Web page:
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In the pre-dawn hours of April 9, 1948, men of the nascent Israeli state s underground defense organizations Etzel and Lehi converged on the Arab village of Deir Yassin. By the end of the day, many were dead, Deir Yassin was in Jewish hands, and the epic lies about the so-called massacre that happened there had begun. Deir Yassin is the most infamous episode of Israel s War of Independence. A basic founding myth in Palestinian culture, it serves as grounds for the claim that the Jews undertook genocide and mass deportation against the Palestinians in 1948. The continued Palestinian unwillingness to make peace with Israel stems in no small measure from the place that Deir Yassin holds in contemporary Palestinian consciousness. The Deir Yassin affair is also a founding myth of the new Israeli left, which casts doubt on the justification for the establishment and continued existence of the State of Israel as a Jewish national state. It is therefore not only a historic episode, but a very contemporary one. This meticulously researched book, based on archives and abundant eyewitness interviews, shows that there never was any massacre in Deir Yassin, explains the motivations of the various parties for the blood libel that sprang up around this affair, and probes its consequences. Uri Milstein brings to his exposition of the facts a lifetime of experience in Israeli military history and a keen eye for the truth.

Good Arabs

Author: Hillel Cohen
Publisher: Univ of California Press
ISBN: 0520269764
Format: PDF
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"A fascinating story. . . . With the publication of this book, we can abandon several accepted clichés."—Ha'aretz "While many Israelis—Jews and Palestinians alike—already had a sense that these shadowplays were part of the state's history, Aravim Tovim (Good Arabs) supplies the evidence. Case after case is summoned to illustrate how collaboration permeated all aspects of Palestinian society."—The Nation "The impressive achievement of this timely book is its equal and honest treatment of the explosive issues involved in spite of an often agonizing conflict of interests—and its articulation of the author's findings with empathy, boldness and fairness."—Jerusalem Post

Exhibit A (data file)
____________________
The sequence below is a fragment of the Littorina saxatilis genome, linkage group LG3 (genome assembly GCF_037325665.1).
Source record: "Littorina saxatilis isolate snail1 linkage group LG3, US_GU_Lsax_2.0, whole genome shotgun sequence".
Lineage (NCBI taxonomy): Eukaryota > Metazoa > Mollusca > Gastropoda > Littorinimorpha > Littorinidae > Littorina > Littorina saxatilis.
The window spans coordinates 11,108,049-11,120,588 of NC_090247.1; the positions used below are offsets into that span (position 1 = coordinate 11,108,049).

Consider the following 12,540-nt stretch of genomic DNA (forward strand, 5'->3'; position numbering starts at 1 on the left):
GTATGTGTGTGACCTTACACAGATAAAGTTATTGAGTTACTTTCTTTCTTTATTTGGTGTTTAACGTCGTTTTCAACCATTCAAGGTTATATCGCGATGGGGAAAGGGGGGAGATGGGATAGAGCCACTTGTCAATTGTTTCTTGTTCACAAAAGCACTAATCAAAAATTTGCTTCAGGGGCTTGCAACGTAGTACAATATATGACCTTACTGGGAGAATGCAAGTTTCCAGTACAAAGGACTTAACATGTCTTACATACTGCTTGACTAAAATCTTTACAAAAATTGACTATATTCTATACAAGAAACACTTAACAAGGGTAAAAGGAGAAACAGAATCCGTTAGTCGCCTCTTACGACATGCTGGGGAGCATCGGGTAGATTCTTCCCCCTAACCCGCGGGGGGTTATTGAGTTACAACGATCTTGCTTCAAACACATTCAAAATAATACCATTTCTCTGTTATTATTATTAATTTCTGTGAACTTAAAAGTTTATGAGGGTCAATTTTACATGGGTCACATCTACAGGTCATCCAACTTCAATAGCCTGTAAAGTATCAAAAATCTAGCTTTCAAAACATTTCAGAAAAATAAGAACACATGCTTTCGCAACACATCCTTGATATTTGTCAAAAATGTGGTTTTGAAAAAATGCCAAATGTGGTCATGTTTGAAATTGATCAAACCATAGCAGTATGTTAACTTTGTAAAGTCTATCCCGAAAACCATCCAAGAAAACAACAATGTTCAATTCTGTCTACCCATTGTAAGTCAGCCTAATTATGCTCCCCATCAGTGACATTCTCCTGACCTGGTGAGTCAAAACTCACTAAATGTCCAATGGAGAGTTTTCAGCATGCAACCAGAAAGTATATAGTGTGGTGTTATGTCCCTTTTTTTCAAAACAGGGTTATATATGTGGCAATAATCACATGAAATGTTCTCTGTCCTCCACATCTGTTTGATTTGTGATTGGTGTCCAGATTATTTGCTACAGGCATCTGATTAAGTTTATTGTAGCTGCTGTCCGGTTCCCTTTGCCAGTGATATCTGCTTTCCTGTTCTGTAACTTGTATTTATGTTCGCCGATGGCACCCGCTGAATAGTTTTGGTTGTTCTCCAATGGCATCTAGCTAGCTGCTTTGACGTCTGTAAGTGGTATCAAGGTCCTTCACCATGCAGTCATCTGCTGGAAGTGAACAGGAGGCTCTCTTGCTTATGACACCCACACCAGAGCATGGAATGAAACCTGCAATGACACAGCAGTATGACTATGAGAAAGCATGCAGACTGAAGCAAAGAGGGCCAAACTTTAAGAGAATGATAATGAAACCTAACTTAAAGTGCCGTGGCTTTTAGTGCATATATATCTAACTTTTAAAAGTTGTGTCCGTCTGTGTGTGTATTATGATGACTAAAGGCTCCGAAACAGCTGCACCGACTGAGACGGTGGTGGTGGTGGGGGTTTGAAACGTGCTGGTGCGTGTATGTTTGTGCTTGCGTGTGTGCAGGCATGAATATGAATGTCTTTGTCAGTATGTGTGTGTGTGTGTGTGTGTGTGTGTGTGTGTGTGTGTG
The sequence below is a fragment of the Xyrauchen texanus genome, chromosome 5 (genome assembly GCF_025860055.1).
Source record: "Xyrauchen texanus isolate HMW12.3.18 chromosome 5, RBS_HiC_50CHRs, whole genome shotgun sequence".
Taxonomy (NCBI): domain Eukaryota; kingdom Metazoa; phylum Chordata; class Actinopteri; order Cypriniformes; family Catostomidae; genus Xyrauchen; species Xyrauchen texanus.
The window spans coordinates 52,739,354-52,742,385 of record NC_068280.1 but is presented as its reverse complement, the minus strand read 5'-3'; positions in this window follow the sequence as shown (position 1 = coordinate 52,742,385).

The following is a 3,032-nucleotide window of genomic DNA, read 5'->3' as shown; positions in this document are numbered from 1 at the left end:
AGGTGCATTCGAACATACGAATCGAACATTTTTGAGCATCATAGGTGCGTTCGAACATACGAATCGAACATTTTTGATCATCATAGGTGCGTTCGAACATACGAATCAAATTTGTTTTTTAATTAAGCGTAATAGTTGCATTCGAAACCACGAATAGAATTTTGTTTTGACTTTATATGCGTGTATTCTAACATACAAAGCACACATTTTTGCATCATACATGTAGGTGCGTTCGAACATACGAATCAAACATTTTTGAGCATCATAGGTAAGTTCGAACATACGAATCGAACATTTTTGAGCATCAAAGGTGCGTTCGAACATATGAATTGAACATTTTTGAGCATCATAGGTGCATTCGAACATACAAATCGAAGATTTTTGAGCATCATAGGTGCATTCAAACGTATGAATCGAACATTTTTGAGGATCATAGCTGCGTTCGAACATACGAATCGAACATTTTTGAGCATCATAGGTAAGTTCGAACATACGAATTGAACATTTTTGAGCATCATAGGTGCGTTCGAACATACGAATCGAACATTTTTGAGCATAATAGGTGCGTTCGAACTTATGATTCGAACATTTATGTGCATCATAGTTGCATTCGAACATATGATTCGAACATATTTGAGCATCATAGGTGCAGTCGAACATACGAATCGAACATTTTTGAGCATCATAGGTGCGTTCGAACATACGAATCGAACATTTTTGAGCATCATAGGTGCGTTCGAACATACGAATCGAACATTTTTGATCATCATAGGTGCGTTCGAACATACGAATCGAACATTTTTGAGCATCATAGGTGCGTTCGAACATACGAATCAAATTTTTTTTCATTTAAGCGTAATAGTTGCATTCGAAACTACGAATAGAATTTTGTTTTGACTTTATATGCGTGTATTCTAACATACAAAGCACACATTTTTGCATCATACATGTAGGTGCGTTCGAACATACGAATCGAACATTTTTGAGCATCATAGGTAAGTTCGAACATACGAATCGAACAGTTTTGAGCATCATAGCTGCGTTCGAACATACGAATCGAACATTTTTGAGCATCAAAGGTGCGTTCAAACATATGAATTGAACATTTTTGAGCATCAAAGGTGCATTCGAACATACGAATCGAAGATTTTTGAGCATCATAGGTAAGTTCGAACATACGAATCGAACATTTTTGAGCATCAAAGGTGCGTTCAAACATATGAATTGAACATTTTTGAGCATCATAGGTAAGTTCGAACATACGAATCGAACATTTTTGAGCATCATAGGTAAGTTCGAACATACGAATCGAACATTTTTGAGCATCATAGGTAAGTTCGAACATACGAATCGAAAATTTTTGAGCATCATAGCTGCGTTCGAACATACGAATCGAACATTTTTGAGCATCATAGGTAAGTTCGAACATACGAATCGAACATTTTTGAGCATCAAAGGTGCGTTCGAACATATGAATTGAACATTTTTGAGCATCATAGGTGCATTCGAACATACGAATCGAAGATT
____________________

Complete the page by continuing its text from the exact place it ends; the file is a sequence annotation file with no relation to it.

Nationhood Providence and Witness

Author: Carys Moseley
Publisher: Wipf and Stock Publishers
ISBN: 1621896765
Format: PDF, ePub, Docs
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This book argues that problems with recognizing the State of Israel lie at the heart of approaches to nationhood and unease over nationalism in modern Protestant theology, as well as modern social theory. Three interrelated themes are explored. The first is the connection between a theologian's attitude to recognizing Israel and their approach to the providential place of nations in the divine economy. Following from this, the argument is made that theologians' handling of both modern and ancient Israel is mirrored profoundly in the question of recognition and ethical treatment of the nations to which they belong, along with neighboring nations. The third theme is how social theory, represented by certain key figures, has handled the same issues. Four major theologians are discussed: Reinhold Niebuhr, Rowan Williams, John Milbank, and Karl Barth. Alongside them are placed social theorists and scholars of religion and nationalism, including Mark Juergensmeyer, Philip Jenkins, Anthony Smith, and Adrian Hastings. In the process, debates over the relationship between theology and social theory are reconfigured in concrete terms around the challenge of recognition of the State of Israel as well as stateless nations.